MILWAUKEE — Bernie Sanders offered something new on Thursday night: He embraced his past critiques of President Obama, and challenged Hillary Clinton to prove they’re a liability.
On Thursday, Clinton and Sanders met for the second time on stage as a pair, for a Democratic debate hosted by PBS on the campus of the University of Wisconsin at Milwaukee. For the most part, Sanders and Clinton stayed mired in the idealism-vs.-pragmatism trench warfare that’s so far made it hard for either candidate to advance significantly or lose much ground on the debate stage.
But near the end of the 90-minute forum, Clinton turned a question about leaders she admired into calling Sanders out for his past criticism of Obama.
“The kind of criticism that we've heard from Sen. Sanders about our president I expect from Republicans,” Clinton said. “I do not expect from someone running for the Democratic nomination to succeed President Obama.”
Sanders’s rejoinder: “Madam Secretary, that is a low blow.”
It’s true that Sanders criticizes Obama regularly on the campaign trail and has had a harsher take on him in the past — even calling for a primary opponent to face him from the left for a time in 2011. He eventually endorsed the president for re-election in 2012, but not before some tough words for him. On the presidential campaign trail himself last year, Sanders sought to minimize the past critiques.
But it’s also true that the Sanders critique of the president channels the activist left his campaign relies on to fuel its improbable and sustained rise. On the debate stage, he leaned in.
“You know what? Last I heard we lived in a democratic society,” he said. “Last I heard, a United States senator had the right to disagree with the president, including a president who has done such an extraordinary job.”
“So I have voiced criticisms. You're right. Maybe you haven't. I have,” Sanders went on.
“I think it is really unfair to suggest that I have not been supportive of the president. I have been a strong ally with him on virtually every issue,” he added. “Do senators have the right to disagree with the president? Have you ever disagreed with a president? I suspect you may have.”
“One of us ran against Barack Obama,” Sanders said. “I was not that candidate.”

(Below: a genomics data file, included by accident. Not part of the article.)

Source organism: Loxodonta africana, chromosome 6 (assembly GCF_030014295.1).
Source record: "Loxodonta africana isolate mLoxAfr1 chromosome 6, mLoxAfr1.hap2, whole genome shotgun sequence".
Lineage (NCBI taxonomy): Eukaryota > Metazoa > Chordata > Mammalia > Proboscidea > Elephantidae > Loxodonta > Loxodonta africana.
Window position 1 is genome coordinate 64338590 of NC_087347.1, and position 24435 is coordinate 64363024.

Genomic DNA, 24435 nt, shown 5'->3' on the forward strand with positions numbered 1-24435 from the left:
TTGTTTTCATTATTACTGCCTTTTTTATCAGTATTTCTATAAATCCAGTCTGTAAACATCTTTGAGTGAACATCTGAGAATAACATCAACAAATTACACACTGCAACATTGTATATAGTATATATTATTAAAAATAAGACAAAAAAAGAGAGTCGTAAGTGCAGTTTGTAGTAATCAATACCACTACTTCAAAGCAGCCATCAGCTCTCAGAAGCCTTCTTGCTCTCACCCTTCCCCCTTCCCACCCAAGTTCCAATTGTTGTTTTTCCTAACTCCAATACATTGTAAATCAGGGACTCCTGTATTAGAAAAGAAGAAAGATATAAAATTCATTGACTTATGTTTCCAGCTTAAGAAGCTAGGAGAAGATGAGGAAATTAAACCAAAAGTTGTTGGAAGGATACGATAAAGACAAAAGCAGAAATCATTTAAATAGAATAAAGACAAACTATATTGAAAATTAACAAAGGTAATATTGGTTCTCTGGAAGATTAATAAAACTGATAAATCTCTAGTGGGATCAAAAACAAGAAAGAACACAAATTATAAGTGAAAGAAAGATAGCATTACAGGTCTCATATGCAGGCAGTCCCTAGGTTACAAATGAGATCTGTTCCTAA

Sanders ongoing criticism of Obama is for failing, as Sanders sees it, to put his grassroots support to work after the election was over in 2008. Obama told his base, Sanders often says, thanks for the vote but “I will take it from here.”
This disagreement is, essentially, Sanders’s entire pitch for his presidency. Sanders says he’ll be able to hold progressives together and turn them into an ongoing grassroots “political revolution” that pushes politics left through sheer force of will. He repeated that take to MSNBC this week, the interview that Clinton referred to when she said he sounded like a Republican.
Sanders supporters say Sanders’s plan to lean into his disagreements with Obama — to cast himself as loyal opposition, a representative of a left wing frustrated under Obama — will actually pay off in the end, even if Obama remains very popular with Democrats, and especially with the black voters who make up a significantly larger share of the electorate in Nevada and South Carolina.
“At the end of the day, this is where we get into the difference between established politics and the status quo — i.e., I will go along to get along — versus the ‘I fight for the people.’ It is ok to disagree, we do it all the time,” said Justin Bamberg, the high-profile South Carolina lawmaker and attorney. He was on hand in Milwaukee as a Sanders surrogate.
“I do not think that is going to affect the African-American vote in the state,” Bamberg said. “You show me somebody that everybody agrees with and you’re probably looking at Jesus.”